Disease (yes, even cancer) IS preventable and curable. And even if we have cancer or other chronic disease, it doesn't mean that chemo and radiation are the only answers.  There are many other natural, safe options. We need an army of men and women sharing the message of whole food nutrition and natural healing. Our children's lives and futures are at stake.

If you are ready to make a change in your health or want to spread the word, please contact me. The training is included and you don't need a PhD to make a difference!

All Dogs Go to Heaven: Goodbye Sweet Beau.

All Dogs Go to Heaven: Goodbye Sweet Beau.

I asked God to give me a sign that I would know without a doubt that it was time. The element of time meaning that it was time for Beau to go to heaven. Part of me prayed that he would pass on his own so that no one had to make the decision.  But as we know, life doesn't happen the easy way or the way we want it.

After the second day of Beau refusing to eat his favorite foods like sardines or Hormel (hormone, antibiotic and nitrate free) meat, I sensed it was close. The next sign was that he wasn't connecting to my touch or he just didn't want to be touched at all.  If you've had a dog, especially a boxer, they live to touch you 24/7.  The next night he barely slept from struggling to breathe, as he couldn't lie down.  The following night he didn’t sleep at all and sat straight up struggling for a breath.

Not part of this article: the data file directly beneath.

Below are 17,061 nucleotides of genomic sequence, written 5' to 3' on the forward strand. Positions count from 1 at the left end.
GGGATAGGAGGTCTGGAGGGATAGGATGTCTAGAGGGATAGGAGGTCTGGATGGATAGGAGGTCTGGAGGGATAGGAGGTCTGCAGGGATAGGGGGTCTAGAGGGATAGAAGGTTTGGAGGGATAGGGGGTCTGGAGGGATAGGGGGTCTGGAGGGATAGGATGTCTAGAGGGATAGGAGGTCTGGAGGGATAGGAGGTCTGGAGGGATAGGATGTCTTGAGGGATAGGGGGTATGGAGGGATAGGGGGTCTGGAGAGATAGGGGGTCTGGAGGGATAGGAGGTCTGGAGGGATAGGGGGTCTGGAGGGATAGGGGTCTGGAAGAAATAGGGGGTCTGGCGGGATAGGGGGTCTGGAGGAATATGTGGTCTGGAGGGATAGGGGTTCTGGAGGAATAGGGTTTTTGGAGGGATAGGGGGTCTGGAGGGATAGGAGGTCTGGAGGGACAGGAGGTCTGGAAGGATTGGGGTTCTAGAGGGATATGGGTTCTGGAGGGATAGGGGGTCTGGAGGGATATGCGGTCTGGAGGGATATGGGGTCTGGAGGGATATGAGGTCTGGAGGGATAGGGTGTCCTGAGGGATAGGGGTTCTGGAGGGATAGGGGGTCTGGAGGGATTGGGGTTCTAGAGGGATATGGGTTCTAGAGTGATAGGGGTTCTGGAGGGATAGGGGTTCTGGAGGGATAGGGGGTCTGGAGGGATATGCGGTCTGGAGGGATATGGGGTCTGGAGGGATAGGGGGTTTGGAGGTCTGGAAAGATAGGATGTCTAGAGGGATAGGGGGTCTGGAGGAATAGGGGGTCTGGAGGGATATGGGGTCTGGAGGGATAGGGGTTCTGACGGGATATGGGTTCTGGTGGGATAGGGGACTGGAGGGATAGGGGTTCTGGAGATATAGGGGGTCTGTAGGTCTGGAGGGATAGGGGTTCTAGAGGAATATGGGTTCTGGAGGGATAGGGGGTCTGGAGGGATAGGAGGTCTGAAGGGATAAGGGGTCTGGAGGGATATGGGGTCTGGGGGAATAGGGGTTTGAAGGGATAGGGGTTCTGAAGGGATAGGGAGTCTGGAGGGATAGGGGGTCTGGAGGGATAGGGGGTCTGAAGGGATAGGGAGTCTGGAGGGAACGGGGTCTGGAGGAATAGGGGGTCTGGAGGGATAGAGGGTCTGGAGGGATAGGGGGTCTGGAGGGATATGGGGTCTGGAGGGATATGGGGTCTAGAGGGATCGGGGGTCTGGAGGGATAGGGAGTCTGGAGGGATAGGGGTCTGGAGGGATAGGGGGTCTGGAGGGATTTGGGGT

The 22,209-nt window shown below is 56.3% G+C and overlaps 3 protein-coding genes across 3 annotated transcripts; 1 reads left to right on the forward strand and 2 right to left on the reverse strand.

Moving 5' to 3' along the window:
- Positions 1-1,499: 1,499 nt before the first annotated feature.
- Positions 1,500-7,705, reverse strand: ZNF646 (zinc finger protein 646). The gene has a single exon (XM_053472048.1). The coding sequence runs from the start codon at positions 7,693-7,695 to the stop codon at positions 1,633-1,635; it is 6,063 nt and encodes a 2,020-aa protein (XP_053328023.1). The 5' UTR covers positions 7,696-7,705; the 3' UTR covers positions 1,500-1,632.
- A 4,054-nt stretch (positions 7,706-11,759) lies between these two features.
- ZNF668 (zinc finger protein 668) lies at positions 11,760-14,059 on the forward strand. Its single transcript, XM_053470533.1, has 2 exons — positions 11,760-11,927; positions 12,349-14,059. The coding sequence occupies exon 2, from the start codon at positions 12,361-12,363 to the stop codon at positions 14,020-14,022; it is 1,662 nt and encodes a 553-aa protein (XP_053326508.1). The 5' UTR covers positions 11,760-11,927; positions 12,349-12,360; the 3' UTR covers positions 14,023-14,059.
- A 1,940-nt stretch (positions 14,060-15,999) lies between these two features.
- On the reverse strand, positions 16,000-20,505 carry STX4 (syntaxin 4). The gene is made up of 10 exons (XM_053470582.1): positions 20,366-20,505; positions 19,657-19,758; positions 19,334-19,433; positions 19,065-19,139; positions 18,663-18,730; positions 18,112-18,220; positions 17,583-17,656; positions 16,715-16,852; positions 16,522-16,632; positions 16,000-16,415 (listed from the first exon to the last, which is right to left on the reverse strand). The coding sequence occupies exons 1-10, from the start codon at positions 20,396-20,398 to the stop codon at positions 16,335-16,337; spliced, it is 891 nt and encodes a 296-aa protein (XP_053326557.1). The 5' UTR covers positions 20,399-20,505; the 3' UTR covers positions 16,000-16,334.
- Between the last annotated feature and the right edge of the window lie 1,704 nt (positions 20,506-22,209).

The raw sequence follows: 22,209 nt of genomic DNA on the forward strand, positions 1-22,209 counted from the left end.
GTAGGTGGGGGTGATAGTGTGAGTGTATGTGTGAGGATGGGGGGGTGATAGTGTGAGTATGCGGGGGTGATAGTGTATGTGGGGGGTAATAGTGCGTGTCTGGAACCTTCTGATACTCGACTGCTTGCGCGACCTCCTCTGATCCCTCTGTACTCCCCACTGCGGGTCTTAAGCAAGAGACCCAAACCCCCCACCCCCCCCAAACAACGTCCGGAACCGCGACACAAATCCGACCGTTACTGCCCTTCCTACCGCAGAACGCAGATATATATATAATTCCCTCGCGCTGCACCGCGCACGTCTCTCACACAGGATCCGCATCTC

It was this same day; I received the look from Beau that I will never forget. He looked at me with the same eyes for the past twelve plus years that typically exuded joy, love and happiness but today the message was different. His eyes were full of pain and he gave me a look and a message that couldn't have been clearer than if he had spoken the words out loud.  He said, "Mom, this is too hard.  I can't do it anymore."

I asked God for a sign and as always, he delivered as promised. I, like most women, am not the strong one in our relationship.  I don't believe my husband was ready to give up our fight for Beau's life but he trusted me on this one.  He knew I was the one with him everyday almost continually especially for the past three years.

I remember journaling many times and thanking God for the opportunity to work at home for the past three years and be able to spend time with Beau.  The kids were gone so I poured my time, attention and love into that four-legged child.  We had “his” and I had “mine” but Beau was “our child”.

I next contacted our vet to inquire about the process.  I didn't make it through the question tearless and she struggled as well to share without tears.  She told me the first injection was a muscle relaxer to put the entire body at ease. The second injection was an overdose to shut the body down.  My husband also wanted to know what happened to the bodies of the dogs. She shared a place called Pet Angel that would sprinkle his remains in a beautiful park with other dogs.  Beau was very social so we knew he would like that.

I called the vet that morning to tell them it was time. I shared the perceived message Beau conveyed to me saying it was time (hoping she wouldn't think I was crazy).  She said that was very normal which made me feel at ease for two reasons: